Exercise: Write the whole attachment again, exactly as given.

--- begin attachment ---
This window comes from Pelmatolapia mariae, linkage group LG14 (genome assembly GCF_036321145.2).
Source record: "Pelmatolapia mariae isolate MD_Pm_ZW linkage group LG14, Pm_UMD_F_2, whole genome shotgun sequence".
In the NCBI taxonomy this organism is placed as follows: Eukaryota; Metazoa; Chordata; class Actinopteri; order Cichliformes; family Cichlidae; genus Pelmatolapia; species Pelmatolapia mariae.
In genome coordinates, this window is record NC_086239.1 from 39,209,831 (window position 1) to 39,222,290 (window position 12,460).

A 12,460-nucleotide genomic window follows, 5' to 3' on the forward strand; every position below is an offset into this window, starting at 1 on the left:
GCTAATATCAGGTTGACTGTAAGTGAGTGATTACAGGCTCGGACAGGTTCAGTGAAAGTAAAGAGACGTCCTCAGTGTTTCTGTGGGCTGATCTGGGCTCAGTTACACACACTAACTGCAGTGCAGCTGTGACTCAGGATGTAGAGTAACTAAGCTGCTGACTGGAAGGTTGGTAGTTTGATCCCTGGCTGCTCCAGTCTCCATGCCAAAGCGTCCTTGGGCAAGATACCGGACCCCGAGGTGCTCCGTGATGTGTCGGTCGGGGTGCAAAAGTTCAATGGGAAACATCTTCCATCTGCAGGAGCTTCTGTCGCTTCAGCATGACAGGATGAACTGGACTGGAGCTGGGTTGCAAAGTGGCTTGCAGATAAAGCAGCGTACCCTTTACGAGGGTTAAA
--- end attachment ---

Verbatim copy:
This window comes from Pelmatolapia mariae, linkage group LG14 (genome assembly GCF_036321145.2).
Source record: "Pelmatolapia mariae isolate MD_Pm_ZW linkage group LG14, Pm_UMD_F_2, whole genome shotgun sequence".
In the NCBI taxonomy this organism is placed as follows: Eukaryota; Metazoa; Chordata; class Actinopteri; order Cichliformes; family Cichlidae; genus Pelmatolapia; species Pelmatolapia mariae.
In genome coordinates, this window is record NC_086239.1 from 39,209,831 (window position 1) to 39,222,290 (window position 12,460).

A 12,460-nucleotide genomic window follows, 5' to 3' on the forward strand; every position below is an offset into this window, starting at 1 on the left:
GCTAATATCAGGTTGACTGTAAGTGAGTGATTACAGGCTCGGACAGGTTCAGTGAAAGTAAAGAGACGTCCTCAGTGTTTCTGTGGGCTGATCTGGGCTCAGTTACACACACTAACTGCAGTGCAGCTGTGACTCAGGATGTAGAGTAACTAAGCTGCTGACTGGAAGGTTGGTAGTTTGATCCCTGGCTGCTCCAGTCTCCATGCCAAAGCGTCCTTGGGCAAGATACCGGACCCCGAGGTGCTCCGTGATGTGTCGGTCGGGGTGCAAAAGTTCAATGGGAAACATCTTCCATCTGCAGGAGCTTCTGTCGCTTCAGCATGACAGGATGAACTGGACTGGAGCTGGGTTGCAAAGTGGCTTGCAGATAAAGCAGCGTACCCTTTACGAGGGTTAAA